For the first time in five years, Andrew Lloyd Webber has been beaten to the number one spot in industry newspaper The Stage’s list of the 100 leading theatrical movers and shakers. Topping the bill is producer David Ian, chairman of Clear Channel Entertainment (now Live Nation), whose recent credits include West End hit Guys and Dolls (co-produced with ATG) and The Producers. Ian ranked second last year; this is his debut in the top spot.

Lloyd Webber has been moved to joint third place in the list, which is published in The Stage today, alongside Howard Panter and Rosemary Squire of Ambassador Theatre Group (ATG), behind Cameron Mackintosh in second place.

"While not an impresario in the same vein as Mackintosh and Lloyd Webber, he (Ian) has influence in the regions to which neither of them comes close. It is this nationwide reach and the truly global nature of Live Nation that helps him win – by a nose," the paper said.

The ranking comes weeks after the announcement of the spin-off of the $2.75 billion Clear Channel Entertainment (CCE), from its US conglomerate parent, Clear Channel Communications (See News, 15 Dec 2005). As of 21 December 2005, the newly renamed Live Nation has been operating as an independent, publicly traded company with three separate live entertainment divisions – theatrical, music and sports – also incorporating venue ownership and management. There is speculation that, after global rationalisation, the new company, or its parts, may be sold off to another market player. The implications for the UK’s theatrical landscape are still unclear, though the company has already made substantial redundancies.

Clear Channel (then called SFX) came into the UK market strong in 1999 when it acquired Britain’s then-largest theatre operator, the Apollo Leisure Group, for a sum of nearly £160 million. Amongst its London interests, the company counts the West End musical houses the Apollo Victoria, the Lyceum (pictured) and the Dominion. The majority of its theatres (21 in total) are based outside the capital, taking in such prominent regional houses as the Palace in Manchester and the Hippodrome in Bristol. Ian – formerly managing director of Clear Channel Entertainment Europe – has been appointed as the new head of the spun-off company’s theatrical division globally.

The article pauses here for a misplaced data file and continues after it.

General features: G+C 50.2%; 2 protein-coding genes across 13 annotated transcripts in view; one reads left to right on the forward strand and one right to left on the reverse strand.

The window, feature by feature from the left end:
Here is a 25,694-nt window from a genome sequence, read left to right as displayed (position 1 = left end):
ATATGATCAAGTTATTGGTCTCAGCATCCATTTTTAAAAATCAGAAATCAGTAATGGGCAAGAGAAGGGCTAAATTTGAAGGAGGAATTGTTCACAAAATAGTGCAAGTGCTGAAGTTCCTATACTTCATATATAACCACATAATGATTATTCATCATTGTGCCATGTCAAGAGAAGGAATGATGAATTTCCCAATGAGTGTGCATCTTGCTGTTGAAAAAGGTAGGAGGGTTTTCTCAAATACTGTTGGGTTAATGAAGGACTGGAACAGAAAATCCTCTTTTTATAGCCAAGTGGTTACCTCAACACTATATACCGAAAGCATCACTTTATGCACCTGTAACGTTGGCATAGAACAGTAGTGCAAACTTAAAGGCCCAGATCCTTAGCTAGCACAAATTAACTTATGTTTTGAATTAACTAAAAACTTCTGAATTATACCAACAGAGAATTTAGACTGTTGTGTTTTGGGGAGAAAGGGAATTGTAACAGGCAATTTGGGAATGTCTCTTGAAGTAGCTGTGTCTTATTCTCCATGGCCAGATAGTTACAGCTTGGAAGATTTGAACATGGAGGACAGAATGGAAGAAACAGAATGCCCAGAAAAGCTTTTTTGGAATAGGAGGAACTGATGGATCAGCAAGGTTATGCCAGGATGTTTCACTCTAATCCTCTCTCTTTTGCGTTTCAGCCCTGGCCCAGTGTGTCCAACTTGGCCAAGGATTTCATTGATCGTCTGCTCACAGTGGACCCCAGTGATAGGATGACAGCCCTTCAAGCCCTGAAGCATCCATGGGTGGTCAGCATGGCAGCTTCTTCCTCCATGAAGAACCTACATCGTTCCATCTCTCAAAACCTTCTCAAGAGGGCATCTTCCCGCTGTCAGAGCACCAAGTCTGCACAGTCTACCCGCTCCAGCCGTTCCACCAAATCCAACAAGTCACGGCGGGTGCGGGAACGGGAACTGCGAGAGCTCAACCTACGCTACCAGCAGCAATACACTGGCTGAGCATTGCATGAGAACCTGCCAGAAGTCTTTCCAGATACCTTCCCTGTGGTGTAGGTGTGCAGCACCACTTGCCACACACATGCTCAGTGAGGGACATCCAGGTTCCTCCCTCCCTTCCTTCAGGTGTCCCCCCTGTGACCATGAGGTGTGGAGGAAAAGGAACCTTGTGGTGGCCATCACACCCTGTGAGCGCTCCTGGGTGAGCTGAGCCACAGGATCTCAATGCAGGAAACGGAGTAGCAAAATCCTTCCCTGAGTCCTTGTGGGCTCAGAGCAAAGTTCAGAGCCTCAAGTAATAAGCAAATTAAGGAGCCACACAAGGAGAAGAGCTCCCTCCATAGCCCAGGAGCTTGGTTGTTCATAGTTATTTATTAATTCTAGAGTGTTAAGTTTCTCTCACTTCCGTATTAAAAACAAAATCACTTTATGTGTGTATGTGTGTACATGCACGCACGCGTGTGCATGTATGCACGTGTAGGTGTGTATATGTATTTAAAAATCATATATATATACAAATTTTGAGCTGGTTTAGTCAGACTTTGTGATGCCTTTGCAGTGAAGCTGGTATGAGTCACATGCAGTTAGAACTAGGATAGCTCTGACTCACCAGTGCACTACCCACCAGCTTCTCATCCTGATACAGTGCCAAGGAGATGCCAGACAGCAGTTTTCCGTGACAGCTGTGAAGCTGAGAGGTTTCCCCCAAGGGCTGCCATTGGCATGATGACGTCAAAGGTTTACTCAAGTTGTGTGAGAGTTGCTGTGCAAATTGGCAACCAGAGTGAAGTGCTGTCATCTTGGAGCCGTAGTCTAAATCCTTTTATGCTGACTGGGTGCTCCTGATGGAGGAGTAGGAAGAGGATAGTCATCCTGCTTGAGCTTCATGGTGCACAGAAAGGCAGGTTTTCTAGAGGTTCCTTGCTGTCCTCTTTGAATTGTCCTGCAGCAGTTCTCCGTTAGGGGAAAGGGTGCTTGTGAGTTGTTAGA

Selection for inclusion in The Stage 100 is based on the individual's assets, the number of people employed, the quality of product produced, risks taken and the overall contribution to the image and future of the theatrical industry. Only the top 20 individuals are ranked, with the remainder recognised by category of input.

Producers and artistic directors figure heavily in the top 20. New entrants include Nica Burns and Max Weitzenhoffer going straight in at number five, having taken over four Really Useful Theatres playhouses in 2005 under the name Nimax; the Barbican’s Graham Sheffield at number 12; the Old Vic’s Kevin Spacey at 14 and Sally Greene at number 17; and the Menier Chocolate Factory’s David Babani and Danielle Tarento at number 20. Playwright Harold Pinter, who won this year’s Nobel Prize for literature, came in as a new entrant at number 18.

The only actor to make it into the top 20 was Nigel Havers, at number 19 thanks to his box office-boosting turn in the national tour of Rebecca. Amongst the thespians singled out in the overall 100 were Ian McKellen, Simon Russell Beale, Ewan McGregor, Clare Higgins, Helen McCrory, Joanna Riding, Janet McTeer and Harriet Walter.

Others in the top 100 included: playwrights Kwame Kwei-Armah, Richard Bean, Alan Bennett, Brian Friel, Mike Leigh and Owen McCafferty; the creators of Jerry Springer – The Opera, Richard Thomas and Stewart Lee; and designers Lez Brotherston, Ian MacNeil and Bob Crowley.


The complete list of The Stage's Top 20 is as follows:

1. David Ian, producer
2. Cameron Mackintosh, producer
3. Howard Panter and Rosemary Squire of ATG and Really Useful’s Andrew Lloyd Webber
5. Nimax’s Nica Burns and Max Weitzenhoffer, producers/theatre owners
6. Michael Grandage, director
7. Michael Boyd, artistic director of the Royal Shakespeare Company
8. Nicholas Hytner, artistic director of the National Theatre
9. Sonia Friedman, producer
10. Bill Kenwright, producer
11. Disney’s Thomas Schumacher, producer
12. Graham Sheffield, artistic director of the Barbican
13. Jon Conway/Nick Thomas, pantomime producers
14. Kevin Spacey, artistic director of the Old Vic
15. Matthew Bourne, choreographer/director
16. Phil McIntyre, producer
17. Sally Greene, chief executive of Old Vic Productions
18. Harold Pinter, playwright
19. Nigel Havers, actor
20. David Babani and Danielle Tarento, artistic directors of the Menier Chocolate Factory

- by Caroline Ansdell & Terri Paddock